Metasearch is not an end in itself, although we sometimes talk about it as if it were. The aim is to provide search services at the level of database combination that makes sense for the user, to provide guidance on those combinations, and to present the services in ways which make sense in user environments. This last point is important; one may want to present a metasearch service as a web page, as a box in a reading list or course page, as a machine interface which other applications talk to, and so on. Metasearch, like all other library services, will be part of an eco-system of services. One can talk of its place in the discover-locate-request-deliver chain, and we have seen much work of late providing integration with resolution and fulfilment services of various kinds, so that the user can move from discovery to fulfilment in a more streamlined way. Increasingly, we may want data to flow more easily (to work with reference/citation managers), or to mix metasearch capacity into particular environments (a course apparatus is an example). In some cases, a search may bring back updated results against a particular stored query. Some users might like to the ability to set up searches whose results can be viewed in their RSS aggregator. And so on. Search - and metasearch - is a part only of what a library user wants to do - it needs to be integrated into a variety of workflows.

Alternatives?
Now, in the last section, I may have been a touch heavy on the qualification. This is because of the difficulties involved in providing some of these services effectively, and the lack of progress I noted over recent years. It is for this reason that I wondered a while ago if it might make more sense to attack the boundary issue differently, by working on business and technical approaches which would result in fewer, larger resources to search. This would reduce the complexity of boundary spanning by pushing data integration and other issues upstream. At the cost of putting more burden on the search system to make discriminations that have been lost. It does also raise the question of how much difference is useful. This would require significant change in how we currently manage the data supply side, but we are living in a time of significant change.

Related entries:

Comments: 4

Aug 29, 2005
Judith Pearce

We are having a debate at the National Library of Australia about the value of fielded searching and the need for distributed search protocols that support complex query languages. The case being put is different from the "Z39.50/SRW/SRU/CQL is too hard to implement" argument. The question being asked is: "Could it be that, instead of trying to address the semantic interoperability issues always inherent in implementing a complex query language, we could spend our efforts better on making 'search' become 'find' by exploiting the semantic relationships inherent in, or deducible from, the content being searched?" This is closely related to the idea of building fewer, larger targets with a fairly clearly defined scope that can be subject to such analysis at the server end, leaving what is presented to server choice via a simple search and retrieval protocol. This raises questions about the role of the 'collection aggregator' at the portal end versus the 'metadata aggregator' at the target end, in terms of interpreting user input and presenting results. Leaving all the 'smarts' to the targets and just displaying the results like a9.com would be the simplest approach, but ideally, the collection aggregator would first analyse the intent of the search (and possibly what it knows about the searcher) to select (or emphasise) specific targets for each search and to cluster results.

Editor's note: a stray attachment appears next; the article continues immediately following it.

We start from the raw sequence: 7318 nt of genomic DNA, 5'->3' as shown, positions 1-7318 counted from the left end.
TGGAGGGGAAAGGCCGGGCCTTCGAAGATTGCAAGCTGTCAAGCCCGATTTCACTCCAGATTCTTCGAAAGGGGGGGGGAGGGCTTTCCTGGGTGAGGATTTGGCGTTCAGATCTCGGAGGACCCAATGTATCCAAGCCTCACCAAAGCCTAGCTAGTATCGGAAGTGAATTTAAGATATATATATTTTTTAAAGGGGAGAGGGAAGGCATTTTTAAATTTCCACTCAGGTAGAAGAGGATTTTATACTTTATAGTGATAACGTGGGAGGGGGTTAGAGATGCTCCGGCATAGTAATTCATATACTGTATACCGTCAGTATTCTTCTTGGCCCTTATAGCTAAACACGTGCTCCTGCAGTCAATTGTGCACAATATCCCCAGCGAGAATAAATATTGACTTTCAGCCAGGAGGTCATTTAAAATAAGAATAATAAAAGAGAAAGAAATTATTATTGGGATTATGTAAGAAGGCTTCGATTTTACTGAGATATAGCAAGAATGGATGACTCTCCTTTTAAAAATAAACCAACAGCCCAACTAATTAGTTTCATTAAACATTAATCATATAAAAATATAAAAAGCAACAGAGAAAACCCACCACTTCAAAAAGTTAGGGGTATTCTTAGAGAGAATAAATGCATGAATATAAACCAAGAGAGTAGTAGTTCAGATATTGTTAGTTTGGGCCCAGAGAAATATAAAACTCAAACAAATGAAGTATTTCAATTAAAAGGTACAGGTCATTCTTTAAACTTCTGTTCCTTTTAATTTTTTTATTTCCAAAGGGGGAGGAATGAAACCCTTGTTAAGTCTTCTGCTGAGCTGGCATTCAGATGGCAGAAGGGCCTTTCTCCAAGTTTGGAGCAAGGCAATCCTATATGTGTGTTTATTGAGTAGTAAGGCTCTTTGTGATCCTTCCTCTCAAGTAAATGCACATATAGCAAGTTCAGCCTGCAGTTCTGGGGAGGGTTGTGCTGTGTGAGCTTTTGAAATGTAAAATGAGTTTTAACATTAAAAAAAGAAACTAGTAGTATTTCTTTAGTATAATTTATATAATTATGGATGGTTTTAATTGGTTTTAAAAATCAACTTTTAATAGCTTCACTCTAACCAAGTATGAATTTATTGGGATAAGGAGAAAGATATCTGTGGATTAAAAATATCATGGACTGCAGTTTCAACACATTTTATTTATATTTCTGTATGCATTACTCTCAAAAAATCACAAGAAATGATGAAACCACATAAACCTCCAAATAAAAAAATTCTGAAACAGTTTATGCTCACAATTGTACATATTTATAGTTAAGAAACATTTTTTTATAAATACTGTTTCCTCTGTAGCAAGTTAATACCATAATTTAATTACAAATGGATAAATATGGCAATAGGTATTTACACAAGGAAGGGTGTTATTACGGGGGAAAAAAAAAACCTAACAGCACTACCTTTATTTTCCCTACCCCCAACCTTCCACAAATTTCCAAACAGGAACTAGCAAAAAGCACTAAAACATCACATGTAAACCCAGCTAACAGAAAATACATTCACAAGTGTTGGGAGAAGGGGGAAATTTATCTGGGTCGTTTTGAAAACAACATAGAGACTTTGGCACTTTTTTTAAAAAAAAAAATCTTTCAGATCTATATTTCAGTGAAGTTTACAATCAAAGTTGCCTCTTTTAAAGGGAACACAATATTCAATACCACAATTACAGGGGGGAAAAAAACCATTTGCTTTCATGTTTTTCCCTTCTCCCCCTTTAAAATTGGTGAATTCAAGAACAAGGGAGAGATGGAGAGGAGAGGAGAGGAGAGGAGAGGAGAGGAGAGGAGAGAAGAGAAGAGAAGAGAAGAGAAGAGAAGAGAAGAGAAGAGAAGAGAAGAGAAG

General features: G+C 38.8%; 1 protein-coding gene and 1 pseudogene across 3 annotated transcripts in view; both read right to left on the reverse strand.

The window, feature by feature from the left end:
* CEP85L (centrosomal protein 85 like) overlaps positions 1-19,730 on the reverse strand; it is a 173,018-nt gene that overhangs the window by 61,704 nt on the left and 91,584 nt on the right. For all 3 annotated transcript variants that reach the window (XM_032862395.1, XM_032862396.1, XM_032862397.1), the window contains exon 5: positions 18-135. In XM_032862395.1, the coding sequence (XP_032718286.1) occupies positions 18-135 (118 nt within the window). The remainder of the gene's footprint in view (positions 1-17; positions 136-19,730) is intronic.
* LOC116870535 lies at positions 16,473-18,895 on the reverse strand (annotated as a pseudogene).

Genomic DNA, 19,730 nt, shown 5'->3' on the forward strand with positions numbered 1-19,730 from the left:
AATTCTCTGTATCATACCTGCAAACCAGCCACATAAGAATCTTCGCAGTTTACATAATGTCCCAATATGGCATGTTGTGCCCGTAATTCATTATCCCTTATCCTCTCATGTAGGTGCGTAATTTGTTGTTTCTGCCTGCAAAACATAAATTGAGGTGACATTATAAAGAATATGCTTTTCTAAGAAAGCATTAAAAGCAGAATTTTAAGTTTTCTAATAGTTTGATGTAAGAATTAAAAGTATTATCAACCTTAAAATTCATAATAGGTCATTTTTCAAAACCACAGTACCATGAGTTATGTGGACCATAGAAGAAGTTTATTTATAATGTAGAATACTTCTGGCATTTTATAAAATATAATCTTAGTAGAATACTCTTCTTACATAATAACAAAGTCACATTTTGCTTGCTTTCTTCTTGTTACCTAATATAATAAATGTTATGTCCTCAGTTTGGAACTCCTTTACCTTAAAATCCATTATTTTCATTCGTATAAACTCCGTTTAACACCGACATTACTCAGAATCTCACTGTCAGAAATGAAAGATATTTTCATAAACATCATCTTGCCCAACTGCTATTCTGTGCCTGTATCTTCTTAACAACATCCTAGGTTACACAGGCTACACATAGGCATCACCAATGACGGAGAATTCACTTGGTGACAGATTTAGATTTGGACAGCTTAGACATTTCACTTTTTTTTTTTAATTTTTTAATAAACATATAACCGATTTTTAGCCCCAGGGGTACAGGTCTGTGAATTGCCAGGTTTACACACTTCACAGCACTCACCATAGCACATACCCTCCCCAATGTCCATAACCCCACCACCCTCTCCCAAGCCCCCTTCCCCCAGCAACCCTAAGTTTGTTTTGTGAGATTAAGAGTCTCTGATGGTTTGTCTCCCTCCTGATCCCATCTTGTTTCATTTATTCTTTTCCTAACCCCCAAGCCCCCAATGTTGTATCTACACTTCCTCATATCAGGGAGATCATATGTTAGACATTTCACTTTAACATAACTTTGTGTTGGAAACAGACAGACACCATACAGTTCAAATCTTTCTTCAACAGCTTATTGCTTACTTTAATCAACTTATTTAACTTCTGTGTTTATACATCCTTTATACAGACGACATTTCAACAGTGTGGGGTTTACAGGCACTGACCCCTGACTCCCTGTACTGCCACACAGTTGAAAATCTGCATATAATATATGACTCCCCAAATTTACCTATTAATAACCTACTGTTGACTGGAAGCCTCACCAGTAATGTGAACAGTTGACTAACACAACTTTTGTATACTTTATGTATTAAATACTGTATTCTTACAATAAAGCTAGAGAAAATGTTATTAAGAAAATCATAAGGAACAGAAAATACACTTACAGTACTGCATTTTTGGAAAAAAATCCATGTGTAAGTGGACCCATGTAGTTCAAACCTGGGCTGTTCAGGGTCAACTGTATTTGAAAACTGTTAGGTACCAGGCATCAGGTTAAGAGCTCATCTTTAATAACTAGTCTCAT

Aug 30, 2005
Thom Hickey

Can't resist pointing to my blog entry about this.

--Th

Aug 30, 2005
Ralph LeVan

I think there's an 80/20 rule here. 80% of the searches can probably be solved with unfielded Find-type searching. The question is, how much work are we willing to do to satisfy to missing 20%?

Jan 20, 2006
Kate

This is closely related to the idea of building fewer, larger targets with a fairly clearly defined scope that can be subject to such analysis at the server end, leaving what is presented to server choice via a simple search and retrieval protocol. This raises questions about the role of the 'collection aggregator' at the portal end versus the 'metadata aggregator' at the target end, in terms of interpreting user input and presenting results. Leaving all the 'smarts' to the targets and just displaying the results like a9.com would be the simplest approach, but ideally, the collection aggregator would first analyse the intent of the search (and possibly what it knows about the searcher) to select (or emphasise) specific targets for each search and to cluster results